We were lucky enough to host PGConf Philly 2018, the third year we've hosted the conference for PostgreSQL at The Wharton School. The event brought PostgreSQL enthusiasts from the east coast together for an afternoon of learning, sharing, and fun. Jim Mlodgenski started the event showing some trends in PostgreSQL growth; Philadelphia is the third largest local PG group, behind only New York and San Francisco. Yes, we're bigger than Chicago, Seattle, and Austin!
by flipperpa on Aug. 3, 2018, 7:13 p.m.Database Conferences & Meetups
In this talk, Bruce talked about the long life of open source software, and the life cycle differences between proprietary and open source software. As it turns out, "forever" is a difficult term; the Universe is 13.7 billion years old (give or take). Bruce pointed out that proprietary software follows a predictable, unfortunate cycle:
Hopefully, this isn't what is happening with Duo. The open source life cycle is quite different:
PostgreSQL is at the point where it has reached feature parity with its closed source counterparts, and can continue to innovate with dexterity. Postgres was almost dead in 1996 when the current team joined and reinvigorated it. Proprietary software dies when it is no longer profitable; open source remains active when it serves a purposes, and it can always be resurrected if useful.
Mike dove into the difficulties databases experience with time series data. Relational databases traditionally are hard to scale with huge time series datasets. As a table grows to millions or billions of rows, it is inevitable to fall off a performance cliff when you run out of nice, fast RAM, and have to shuffle to much slower disk (even if it is SSD).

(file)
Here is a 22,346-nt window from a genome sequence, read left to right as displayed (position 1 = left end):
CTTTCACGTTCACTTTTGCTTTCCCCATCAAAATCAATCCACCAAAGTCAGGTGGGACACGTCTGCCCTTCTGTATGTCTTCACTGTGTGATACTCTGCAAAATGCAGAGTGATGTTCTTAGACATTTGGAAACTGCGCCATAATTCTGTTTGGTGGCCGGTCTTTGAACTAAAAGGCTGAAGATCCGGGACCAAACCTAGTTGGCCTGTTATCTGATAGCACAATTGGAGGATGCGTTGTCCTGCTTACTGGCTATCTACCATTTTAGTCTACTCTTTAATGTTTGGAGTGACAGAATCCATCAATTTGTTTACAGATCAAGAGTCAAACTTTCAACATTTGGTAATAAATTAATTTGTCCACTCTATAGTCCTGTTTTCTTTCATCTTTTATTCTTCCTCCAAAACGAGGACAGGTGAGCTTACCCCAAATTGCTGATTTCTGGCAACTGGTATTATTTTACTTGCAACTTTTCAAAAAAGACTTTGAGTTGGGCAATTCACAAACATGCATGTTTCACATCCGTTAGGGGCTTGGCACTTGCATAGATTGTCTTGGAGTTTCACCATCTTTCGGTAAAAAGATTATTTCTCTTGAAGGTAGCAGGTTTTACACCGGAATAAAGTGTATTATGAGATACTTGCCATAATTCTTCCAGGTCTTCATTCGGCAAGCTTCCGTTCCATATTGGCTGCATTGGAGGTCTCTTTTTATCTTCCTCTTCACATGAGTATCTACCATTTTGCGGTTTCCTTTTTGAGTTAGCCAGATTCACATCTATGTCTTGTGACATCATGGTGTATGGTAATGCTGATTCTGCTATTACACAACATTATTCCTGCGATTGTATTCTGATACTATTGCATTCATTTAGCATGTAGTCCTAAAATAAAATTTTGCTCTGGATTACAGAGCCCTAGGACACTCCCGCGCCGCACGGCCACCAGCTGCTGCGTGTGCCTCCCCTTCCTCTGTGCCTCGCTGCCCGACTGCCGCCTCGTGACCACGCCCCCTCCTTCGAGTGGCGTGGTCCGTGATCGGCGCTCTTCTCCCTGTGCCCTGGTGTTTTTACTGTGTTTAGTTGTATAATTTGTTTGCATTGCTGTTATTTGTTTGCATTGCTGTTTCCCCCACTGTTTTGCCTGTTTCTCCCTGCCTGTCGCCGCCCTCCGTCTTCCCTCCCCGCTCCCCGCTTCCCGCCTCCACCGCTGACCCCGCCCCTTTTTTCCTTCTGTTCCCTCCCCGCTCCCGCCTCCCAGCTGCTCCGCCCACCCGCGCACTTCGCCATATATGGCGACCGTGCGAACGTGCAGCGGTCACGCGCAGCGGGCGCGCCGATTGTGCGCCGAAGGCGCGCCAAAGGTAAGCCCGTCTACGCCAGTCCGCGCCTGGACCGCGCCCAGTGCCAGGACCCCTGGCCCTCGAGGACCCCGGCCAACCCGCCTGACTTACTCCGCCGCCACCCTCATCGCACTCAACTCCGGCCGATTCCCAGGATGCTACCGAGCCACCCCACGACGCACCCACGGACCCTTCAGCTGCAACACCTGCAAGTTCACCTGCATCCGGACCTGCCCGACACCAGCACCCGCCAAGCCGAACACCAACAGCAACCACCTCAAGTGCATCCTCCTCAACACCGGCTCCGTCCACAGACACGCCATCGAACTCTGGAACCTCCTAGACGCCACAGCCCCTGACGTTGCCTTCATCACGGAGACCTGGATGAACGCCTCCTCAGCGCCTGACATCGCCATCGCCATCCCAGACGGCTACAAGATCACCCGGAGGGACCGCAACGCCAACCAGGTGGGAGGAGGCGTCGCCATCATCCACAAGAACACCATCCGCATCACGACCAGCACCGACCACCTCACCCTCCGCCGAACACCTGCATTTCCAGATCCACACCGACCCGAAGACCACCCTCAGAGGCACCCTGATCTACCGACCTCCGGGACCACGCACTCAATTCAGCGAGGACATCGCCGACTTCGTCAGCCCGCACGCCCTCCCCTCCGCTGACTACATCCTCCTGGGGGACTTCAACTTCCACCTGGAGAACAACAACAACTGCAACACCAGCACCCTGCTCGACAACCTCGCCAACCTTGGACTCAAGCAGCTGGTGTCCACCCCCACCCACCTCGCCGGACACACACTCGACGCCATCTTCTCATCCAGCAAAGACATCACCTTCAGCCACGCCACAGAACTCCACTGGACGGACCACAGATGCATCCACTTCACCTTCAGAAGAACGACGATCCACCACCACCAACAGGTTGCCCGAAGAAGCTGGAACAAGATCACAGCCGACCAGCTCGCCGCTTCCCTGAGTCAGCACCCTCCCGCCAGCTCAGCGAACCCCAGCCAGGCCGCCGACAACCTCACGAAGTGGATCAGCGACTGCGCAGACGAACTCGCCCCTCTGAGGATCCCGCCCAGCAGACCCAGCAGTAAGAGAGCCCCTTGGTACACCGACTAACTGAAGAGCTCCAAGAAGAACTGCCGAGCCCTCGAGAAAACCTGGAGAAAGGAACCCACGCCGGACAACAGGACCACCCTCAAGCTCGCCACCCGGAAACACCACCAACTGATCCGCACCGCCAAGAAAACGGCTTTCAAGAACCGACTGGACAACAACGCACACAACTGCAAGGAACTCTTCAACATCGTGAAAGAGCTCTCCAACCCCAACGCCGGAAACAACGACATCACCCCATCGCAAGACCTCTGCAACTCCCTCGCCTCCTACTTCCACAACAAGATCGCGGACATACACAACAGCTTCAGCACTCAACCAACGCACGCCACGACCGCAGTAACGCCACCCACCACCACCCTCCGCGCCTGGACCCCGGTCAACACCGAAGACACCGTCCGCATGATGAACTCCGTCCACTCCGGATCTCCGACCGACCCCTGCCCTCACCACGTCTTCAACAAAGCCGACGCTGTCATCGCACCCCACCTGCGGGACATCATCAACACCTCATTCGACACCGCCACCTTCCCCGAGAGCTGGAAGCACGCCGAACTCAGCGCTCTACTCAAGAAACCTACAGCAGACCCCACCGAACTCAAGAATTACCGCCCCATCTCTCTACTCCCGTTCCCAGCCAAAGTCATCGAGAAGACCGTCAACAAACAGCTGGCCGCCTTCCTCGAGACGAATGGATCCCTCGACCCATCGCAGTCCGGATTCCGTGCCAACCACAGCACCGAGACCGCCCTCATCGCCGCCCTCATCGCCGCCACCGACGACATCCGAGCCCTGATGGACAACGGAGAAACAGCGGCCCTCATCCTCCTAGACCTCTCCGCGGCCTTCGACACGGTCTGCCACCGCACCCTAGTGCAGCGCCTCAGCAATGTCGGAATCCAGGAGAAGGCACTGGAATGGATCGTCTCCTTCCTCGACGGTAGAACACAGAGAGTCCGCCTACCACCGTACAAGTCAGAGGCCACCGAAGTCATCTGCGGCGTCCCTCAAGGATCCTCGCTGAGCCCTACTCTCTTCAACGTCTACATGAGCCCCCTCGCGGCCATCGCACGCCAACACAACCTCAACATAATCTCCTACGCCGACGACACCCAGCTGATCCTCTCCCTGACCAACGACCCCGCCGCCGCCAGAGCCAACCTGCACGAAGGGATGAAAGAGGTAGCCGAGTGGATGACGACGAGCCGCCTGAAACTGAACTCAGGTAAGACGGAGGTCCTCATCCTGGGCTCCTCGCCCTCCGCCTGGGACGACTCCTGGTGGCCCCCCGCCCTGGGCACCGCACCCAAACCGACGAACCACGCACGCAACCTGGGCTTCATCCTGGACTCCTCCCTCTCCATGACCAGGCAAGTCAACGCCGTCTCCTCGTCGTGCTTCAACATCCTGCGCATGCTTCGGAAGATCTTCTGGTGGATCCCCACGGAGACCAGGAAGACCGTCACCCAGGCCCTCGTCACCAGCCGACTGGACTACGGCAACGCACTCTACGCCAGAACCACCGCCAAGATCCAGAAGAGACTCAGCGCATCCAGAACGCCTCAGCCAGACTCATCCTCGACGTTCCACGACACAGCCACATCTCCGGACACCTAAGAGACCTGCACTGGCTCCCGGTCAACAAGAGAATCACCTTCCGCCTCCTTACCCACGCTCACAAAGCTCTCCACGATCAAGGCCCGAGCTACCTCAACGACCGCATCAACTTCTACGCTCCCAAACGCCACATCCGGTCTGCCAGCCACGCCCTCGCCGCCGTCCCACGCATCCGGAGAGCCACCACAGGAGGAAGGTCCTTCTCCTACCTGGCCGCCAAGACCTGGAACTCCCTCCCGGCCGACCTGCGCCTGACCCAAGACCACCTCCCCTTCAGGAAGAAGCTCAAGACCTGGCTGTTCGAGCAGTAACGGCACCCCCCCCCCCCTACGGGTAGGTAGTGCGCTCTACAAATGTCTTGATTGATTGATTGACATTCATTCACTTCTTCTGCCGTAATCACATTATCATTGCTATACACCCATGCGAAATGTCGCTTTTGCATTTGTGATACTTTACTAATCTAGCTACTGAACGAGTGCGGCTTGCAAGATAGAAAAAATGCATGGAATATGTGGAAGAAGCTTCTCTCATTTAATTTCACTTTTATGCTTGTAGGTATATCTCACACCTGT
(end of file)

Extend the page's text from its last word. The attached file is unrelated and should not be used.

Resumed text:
Enter TimescaleDB, a time-series database packaged as a PostgreSQL extension. It supports JOINs against existing data, and can scale to hundreds of billions of rows, and performs better than the most popular NoSQL databases available.
GROUP BY queries see a speed gain of 20-200%. Time-ordered
GROUP BY queries see a 400 - 10000 times increase in speed. It does this by chunking the time-series data in partitions. It manages keeping track of which data should go where, and chunks make the data processing stay in memory instead of swapping to disk. It also makes some optimizations to certain PostgreSQL functions to improve index hit ratios.
Payal gave a great talk in 2017 explaining the powerful PostgreSQL permissions system, such as restricting access to segments of columns or rows, so I was excited to see she was speaking again. She shared her personal top performance tuning tips for PostgreSQL at both the Linux and PostgreSQL levels.
She discussed how to get started with pooling, whether to use PG Bouncer of PG Pool. Memory tuning with shared buffers and how to configure your Linux shared memory were addressed, as systems now have more and more RAM. Although it is recommend to keep shared_buffers to 25% of total RAM via Google, for systems with more memory, performance gains can be see at higher levels. The pg_buffercache extension will give a good estimate of how much shared memory is being used, so you can set your shared_buffers setting accordinly.
I won't got into all the great tips shared for tuning, but the slides will be available online soon.